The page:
precipice

noun
prec·​i·​pice | \ ˈpre-s(ə-)pəs How to pronounce precipice (audio) \

Definition of precipice

1 : a very steep or overhanging place
2 : a hazardous situation broadly : brink

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Examples of precipice in a Sentence

Twenty years ago, it seemed unlikely that black and white South Africans could avoid a cataclysmic struggle. How did we manage to turn back from the precipice and join one another in the long walk to a nonracial democracy? — F. W. De Klerk, Time, 18 Apr. 2005 These are the brave, friendly guys and gals who flip, twist, spin and somersault themselves backward into the sky and somehow land on a horrifyingly steep precipice without rearranging their rib cages or breaking their faces. — Curry Kirkpatrick, Newsweek, 21 Feb. 1994 … the helpless Cambodians were bused from the safety of a refugee camp to an outcropping along the border several hundred miles to the northeast, where they were forced over the precipice into a wild and inaccessible part of Cambodia from which it would be almost impossible to return to Thailand. — Barbara Crossette, New York Times Book Review, 2 Aug. 1987 He stood on the edge of the precipice. scaled the steep precipice with the ease of an experienced climber
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Recent Examples on the Web

Her husband’s Facebook cover photo shows the couple smiling, with arms around each other standing at a Grand Canyon precipice. Jocelyn Gecker, The Seattle Times, "Indian couple who died in Yosemite took risks for photos," 31 Oct. 2018 Indeed, they were seemingly pulled back from the precipice by their hefty price tags alone. Laird Borrelli-persson, Vogue, "Vogue Runway Did a Ten-Year Fashion Challenge: Check Out the Results Here," 30 Jan. 2019 We’re at the precipice of something really big happening, for us and for future generations. Lindsay Schallon, Glamour, "Charlize Theron on the Power of Being a Woman," 28 Nov. 2018 Getting into college is one thing, but experiencing college at the precipice of financial insolvency is another. New York Times, "What’s the Biggest Challenge for Colleges and Universities?," 5 June 2018 The streaming era is on the precipice of becoming just as expensive as the cable era. Todd Vanderwerff, Vox, "Why Netflix could have lost Friends — and what it means for the future of streaming," 11 Dec. 2018 The stacks look like small shrines to mountain solitude, carefully balanced at the edge of a precipice. Casey Newton, The Verge, "How Kevin Hart tweeted himself out of a job hosting the Oscars," 8 Dec. 2018 Paying attention to neighborhoods on the precipice This move out of the city in search of opportunity is both a result and a cause of economic insecurity, according to Sampson. Patrick Sisson, Curbed, "How a ‘reverse Great Migration’ is reshaping U.S. cities," 31 July 2018 Newsletter Sign-up Related Few believe the economy, particularly in the U.S., is on the precipice of a recession. Akane Otani, WSJ, "Stock Market Whiplash Rattles Investors," 23 Oct. 2018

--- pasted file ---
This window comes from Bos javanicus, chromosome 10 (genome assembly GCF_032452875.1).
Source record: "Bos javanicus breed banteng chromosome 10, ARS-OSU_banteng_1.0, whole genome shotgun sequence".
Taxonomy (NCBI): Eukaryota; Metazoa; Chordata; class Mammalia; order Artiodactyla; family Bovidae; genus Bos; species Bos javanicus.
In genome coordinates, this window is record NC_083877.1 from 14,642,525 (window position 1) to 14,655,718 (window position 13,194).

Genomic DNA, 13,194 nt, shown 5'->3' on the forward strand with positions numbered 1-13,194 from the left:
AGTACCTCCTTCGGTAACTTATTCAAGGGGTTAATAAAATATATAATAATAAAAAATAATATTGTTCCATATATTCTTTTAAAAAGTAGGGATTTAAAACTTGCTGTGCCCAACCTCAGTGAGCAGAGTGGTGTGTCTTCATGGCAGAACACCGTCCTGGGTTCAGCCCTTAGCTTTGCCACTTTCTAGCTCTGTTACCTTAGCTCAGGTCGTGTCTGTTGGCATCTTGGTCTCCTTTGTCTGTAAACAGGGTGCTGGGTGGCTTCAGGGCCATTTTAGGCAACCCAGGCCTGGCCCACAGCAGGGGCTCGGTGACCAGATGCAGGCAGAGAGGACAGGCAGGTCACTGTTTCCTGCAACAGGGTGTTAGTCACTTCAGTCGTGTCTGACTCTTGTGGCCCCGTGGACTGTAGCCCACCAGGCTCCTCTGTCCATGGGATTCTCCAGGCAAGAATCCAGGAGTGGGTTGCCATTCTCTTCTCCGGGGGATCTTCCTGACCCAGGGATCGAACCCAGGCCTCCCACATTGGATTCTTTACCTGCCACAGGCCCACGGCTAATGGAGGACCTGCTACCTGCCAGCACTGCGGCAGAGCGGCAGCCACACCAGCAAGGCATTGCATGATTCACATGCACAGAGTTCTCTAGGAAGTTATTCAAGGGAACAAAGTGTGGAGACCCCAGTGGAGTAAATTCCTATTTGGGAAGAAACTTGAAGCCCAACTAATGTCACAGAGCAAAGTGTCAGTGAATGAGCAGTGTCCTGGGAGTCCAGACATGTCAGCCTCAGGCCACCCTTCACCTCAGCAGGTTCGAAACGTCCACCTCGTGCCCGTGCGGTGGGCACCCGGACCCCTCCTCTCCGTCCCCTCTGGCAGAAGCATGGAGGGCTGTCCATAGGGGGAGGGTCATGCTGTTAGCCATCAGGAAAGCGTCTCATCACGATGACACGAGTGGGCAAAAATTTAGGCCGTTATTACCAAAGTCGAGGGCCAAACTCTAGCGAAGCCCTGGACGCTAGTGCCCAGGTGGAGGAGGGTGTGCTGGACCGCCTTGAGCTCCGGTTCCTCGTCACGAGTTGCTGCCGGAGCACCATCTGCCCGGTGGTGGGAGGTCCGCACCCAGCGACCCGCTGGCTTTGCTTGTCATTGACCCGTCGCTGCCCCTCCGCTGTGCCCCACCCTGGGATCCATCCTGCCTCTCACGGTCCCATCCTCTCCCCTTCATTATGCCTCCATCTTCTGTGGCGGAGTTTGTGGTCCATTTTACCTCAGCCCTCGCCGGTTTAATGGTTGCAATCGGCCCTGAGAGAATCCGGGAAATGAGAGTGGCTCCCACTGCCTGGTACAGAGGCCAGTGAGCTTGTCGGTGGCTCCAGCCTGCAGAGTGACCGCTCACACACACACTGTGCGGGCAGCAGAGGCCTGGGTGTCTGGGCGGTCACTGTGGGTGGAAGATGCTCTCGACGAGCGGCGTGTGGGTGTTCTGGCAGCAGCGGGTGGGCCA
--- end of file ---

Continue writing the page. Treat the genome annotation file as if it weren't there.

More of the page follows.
These example sentences are selected automatically from various online news sources to reflect current usage of the word 'precipice.' Views expressed in the examples do not represent the opinion of Merriam-Webster or its editors. Send us feedback.

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First Known Use of precipice

1613, in the meaning defined at sense 1

History and Etymology for precipice

French, from Middle French, from Latin praecipitium, from praecipit-, praeceps headlong, from prae- + caput head — more at head

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Statistics for precipice

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Time Traveler for precipice

The first known use of precipice was in 1613

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More Definitions for precipice

precipice

noun

English Language Learners Definition of precipice

: a very steep side of a mountain or cliff
: a point where danger, trouble, or difficulty begins

precipice

noun
prec·​i·​pice | \ ˈpre-sə-pəs How to pronounce precipice (audio) \

Kids Definition of precipice

: a very steep side of a mountain or cliff

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Comments on precipice

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